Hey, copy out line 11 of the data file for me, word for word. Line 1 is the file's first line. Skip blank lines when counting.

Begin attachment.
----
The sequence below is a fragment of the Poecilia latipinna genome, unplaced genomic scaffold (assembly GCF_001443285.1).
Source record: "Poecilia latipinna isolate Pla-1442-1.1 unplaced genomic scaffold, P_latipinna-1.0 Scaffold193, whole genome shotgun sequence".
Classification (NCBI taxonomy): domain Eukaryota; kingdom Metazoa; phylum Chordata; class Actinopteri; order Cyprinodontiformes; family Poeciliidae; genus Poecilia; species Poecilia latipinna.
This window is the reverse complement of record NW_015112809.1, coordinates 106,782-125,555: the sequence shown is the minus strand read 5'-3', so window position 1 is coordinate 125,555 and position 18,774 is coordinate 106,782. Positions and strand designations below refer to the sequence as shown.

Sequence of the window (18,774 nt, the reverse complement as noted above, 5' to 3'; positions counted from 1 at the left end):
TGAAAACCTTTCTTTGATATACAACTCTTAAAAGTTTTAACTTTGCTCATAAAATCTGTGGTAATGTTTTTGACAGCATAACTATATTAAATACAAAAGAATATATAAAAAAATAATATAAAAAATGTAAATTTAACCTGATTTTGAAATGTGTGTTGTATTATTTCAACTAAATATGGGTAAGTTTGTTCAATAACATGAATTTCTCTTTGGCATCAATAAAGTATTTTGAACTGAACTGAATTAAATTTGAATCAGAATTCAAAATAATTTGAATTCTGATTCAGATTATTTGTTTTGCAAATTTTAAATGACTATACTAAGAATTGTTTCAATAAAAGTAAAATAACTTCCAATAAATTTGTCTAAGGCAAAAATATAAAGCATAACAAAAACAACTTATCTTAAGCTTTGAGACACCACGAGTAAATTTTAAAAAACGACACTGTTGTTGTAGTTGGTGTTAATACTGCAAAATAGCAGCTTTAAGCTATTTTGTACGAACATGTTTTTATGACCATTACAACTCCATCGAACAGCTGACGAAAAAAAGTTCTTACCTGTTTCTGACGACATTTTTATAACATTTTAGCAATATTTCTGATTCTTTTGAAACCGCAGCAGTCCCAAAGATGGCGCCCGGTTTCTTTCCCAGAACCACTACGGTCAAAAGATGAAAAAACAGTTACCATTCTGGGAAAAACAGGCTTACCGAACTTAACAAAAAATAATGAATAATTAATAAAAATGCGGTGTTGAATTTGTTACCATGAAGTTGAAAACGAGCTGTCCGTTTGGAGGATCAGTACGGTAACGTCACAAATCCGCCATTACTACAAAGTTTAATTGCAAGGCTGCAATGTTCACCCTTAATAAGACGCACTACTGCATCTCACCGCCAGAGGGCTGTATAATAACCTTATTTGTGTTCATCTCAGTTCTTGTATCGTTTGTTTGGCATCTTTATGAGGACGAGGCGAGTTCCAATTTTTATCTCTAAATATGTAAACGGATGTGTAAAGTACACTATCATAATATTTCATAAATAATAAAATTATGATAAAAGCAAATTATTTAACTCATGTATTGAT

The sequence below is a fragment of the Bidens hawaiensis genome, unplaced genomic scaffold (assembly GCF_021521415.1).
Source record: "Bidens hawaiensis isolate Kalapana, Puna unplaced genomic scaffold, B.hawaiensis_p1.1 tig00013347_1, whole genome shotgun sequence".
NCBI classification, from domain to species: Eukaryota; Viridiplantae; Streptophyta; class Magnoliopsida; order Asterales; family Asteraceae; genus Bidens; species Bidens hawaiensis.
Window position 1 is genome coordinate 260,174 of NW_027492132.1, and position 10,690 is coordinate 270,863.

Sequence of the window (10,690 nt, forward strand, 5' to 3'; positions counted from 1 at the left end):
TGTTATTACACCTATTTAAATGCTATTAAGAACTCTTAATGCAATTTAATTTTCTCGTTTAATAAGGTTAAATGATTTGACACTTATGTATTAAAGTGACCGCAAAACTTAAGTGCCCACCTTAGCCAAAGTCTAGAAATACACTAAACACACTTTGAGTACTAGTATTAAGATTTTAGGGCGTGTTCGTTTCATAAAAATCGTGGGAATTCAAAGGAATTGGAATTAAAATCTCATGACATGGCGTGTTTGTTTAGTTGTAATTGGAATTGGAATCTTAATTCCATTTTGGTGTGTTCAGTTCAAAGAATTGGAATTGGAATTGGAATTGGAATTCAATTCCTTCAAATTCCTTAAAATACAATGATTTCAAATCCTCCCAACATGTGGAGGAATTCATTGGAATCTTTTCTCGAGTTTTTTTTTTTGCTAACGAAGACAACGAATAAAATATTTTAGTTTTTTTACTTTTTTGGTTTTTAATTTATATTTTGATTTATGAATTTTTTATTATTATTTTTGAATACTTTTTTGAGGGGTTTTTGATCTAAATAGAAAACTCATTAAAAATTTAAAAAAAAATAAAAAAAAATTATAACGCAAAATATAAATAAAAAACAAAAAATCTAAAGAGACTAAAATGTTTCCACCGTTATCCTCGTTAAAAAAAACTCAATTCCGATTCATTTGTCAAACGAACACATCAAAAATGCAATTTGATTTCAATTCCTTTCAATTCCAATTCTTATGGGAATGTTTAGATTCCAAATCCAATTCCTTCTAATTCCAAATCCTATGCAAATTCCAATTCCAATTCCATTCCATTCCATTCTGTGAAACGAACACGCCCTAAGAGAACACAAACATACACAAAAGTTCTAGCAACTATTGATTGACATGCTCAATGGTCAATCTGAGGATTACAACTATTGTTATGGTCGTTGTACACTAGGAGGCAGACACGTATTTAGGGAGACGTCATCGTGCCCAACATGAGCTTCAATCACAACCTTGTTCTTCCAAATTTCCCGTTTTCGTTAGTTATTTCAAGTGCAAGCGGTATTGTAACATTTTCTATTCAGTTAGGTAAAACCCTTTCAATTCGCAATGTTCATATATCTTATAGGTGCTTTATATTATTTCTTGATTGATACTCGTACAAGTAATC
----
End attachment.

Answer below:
Sequence of the window (10,690 nt, forward strand, 5' to 3'; positions counted from 1 at the left end):